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Q & A: The dark side of the Moon

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Most recent answer: 09/29/2015
Q:
If the moon rotates on its axis, then why do we always see the same side of the moon?
- Anonymous
A:
The short answer is: when the Moon rotates one cycle around its axis, it also completes one revolution around the Earth! Here's a diagram showing what's happening during one cycle:


(the distance is not to scale) Let's say the Moon starts out at the right of the diagram. During one revolution around the Earth, the "white" side of the Moon goes from left -> bottom -> right -> top and back to the left side of the Moon, completing one rotation around its axis.

The fact that the period of revolution is the same as the period of rotation for the Moon is not a coincidence. The gravitational field of the Earth is stronger on the part of the Moon nearer the Earth and weaker on the far side. That causes the Moon to distort its shape a little compared to what it would otherwise be. We can easily see the same sort of effect of the Moon on the Earth, since the liquid part of our planet distorts a lot from this "tidal force".

Back when the Moon was rotating enough to expose different sides to the Earth, the creaking of those tidal distortions provided a source of friction, gradually pulling energy out of the rotation until it was synched with the orbit. Similar effects are currently slowly changing the Earth's rotation and the Moon's orbit around it.


- Tsung +mbw

(published on 07/04/2011)

Follow-Up #1: torque on and rotation of moon

Q:
Does the moon rotate on its axis? There are many articles on the internet that state that the moon spins on its axis. Surely these articles are wrong? The force acting on the moon is centripetal force, and this force works in 1 direction only. The moon is going in a straight line, but this line is bent by the effect of gravity. What is the force that is making the moon 'spin on its axis'? Similarly, if I fly an airplane around the Earth, the belly of the plane is always facing the Earth. The airplane engines push it forward only. What is the force that is 'twisting' the plane around its axis? If there's no force ... there's no spin!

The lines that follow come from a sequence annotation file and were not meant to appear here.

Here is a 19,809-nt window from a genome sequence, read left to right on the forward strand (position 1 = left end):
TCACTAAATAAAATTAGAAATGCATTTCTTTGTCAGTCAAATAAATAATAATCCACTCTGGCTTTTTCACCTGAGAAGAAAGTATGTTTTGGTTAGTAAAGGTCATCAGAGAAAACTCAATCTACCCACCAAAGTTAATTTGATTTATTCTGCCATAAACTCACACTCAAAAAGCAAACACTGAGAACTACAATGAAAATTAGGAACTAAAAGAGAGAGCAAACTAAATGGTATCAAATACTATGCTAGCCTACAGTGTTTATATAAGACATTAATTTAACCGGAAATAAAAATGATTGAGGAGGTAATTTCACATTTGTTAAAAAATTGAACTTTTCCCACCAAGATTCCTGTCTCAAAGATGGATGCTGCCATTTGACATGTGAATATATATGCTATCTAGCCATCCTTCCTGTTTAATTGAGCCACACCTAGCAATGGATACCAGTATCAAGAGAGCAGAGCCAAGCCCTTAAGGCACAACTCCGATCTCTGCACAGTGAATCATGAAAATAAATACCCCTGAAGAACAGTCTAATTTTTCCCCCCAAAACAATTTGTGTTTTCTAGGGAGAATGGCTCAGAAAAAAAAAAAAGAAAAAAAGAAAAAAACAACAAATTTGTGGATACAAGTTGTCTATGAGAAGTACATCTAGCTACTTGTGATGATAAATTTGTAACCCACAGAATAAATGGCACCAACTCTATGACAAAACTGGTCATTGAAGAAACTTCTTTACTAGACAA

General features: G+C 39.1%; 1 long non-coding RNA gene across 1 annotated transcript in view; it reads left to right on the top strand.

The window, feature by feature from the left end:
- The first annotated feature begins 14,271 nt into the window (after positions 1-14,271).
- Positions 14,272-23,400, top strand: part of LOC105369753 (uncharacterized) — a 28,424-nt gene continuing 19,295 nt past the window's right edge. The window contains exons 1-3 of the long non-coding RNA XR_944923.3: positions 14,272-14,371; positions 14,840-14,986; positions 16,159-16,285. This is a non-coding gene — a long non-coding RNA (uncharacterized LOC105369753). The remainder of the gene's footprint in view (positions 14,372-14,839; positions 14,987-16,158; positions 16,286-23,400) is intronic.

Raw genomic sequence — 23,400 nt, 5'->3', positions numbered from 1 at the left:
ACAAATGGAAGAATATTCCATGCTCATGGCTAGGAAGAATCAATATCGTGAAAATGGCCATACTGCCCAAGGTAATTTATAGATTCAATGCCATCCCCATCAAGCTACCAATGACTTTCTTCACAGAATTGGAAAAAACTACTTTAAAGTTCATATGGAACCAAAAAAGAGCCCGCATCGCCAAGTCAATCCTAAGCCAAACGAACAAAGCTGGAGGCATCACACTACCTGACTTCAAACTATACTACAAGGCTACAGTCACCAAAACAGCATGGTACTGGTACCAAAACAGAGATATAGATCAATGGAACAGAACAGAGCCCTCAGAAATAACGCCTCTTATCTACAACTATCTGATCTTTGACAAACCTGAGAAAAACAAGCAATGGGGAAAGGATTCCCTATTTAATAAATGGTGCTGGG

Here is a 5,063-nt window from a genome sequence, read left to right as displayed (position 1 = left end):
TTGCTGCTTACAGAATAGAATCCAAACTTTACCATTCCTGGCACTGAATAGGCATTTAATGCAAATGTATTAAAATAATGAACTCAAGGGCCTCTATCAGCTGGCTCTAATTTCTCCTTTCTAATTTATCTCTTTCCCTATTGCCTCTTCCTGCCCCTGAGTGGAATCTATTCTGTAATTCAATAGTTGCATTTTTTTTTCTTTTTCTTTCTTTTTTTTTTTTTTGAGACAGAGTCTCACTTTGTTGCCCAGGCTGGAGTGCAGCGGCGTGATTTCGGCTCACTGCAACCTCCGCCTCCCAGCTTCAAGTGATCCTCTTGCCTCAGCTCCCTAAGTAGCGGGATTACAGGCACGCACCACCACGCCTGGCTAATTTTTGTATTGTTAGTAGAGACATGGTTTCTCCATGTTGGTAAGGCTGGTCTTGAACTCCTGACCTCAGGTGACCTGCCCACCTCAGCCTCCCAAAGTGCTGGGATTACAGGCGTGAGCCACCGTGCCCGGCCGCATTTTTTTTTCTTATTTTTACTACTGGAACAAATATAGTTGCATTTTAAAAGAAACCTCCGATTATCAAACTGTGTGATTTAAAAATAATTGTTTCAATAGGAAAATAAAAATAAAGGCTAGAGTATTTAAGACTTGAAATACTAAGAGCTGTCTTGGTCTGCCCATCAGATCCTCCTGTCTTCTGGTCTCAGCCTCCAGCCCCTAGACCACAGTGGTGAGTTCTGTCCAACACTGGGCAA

- Joel (age 40)
Perth, Australia
A:
Actually the Moon does spin, just fast enough to keep the same face always toward the Earth.

Think of ordinary velocity. You don't need a force to keep the same velocity, you need a force to change the velocity. The same principle applies to spinning. The Moon doesn't need any torque to keep spinning. Torque is needed to change the spinning.

There's almost no torque on the Moon now, but in the past when it spun faster there was, caused by tidal forces from the Earth. That's described in the earlier parts of the thread in which we've put this question.

What about that airplane? The airplane wings are acted upon by the air, which gives enormous forces that can twist it upwards or downwards. The pilots control these forces (and hence torques) by moving ailerons on the wings, as you can see out the plane window. The reason the plane turns just enough to stay pointing about level is not that the torques are intrinsically small but that the pilots carefully adjust them to avoid crashing.

Mike W.

(published on 05/01/2013)

Follow-Up #2: Why do we always see the same part of the moon?

Q:
Why do we always see the same part of the moon at night though it is on movement around the earth? Simply to say, why not the other part sometime while being on its orbiting the earth, please?
- Md. Anwar Hossain (age 44)
Dhaka, Bangladesh
A:

This phenomenon is called 'tidal locking'.   It occurs in many  planetoidal systems.  For example Pluto and one of its moons Charon are both locked in a tidal embrace.  

I suggest you look at the excellent detailed explanation in 

LeeH

 

We also have some older answers on this:

MW


(published on 09/29/2015)

Follow-up on this answer.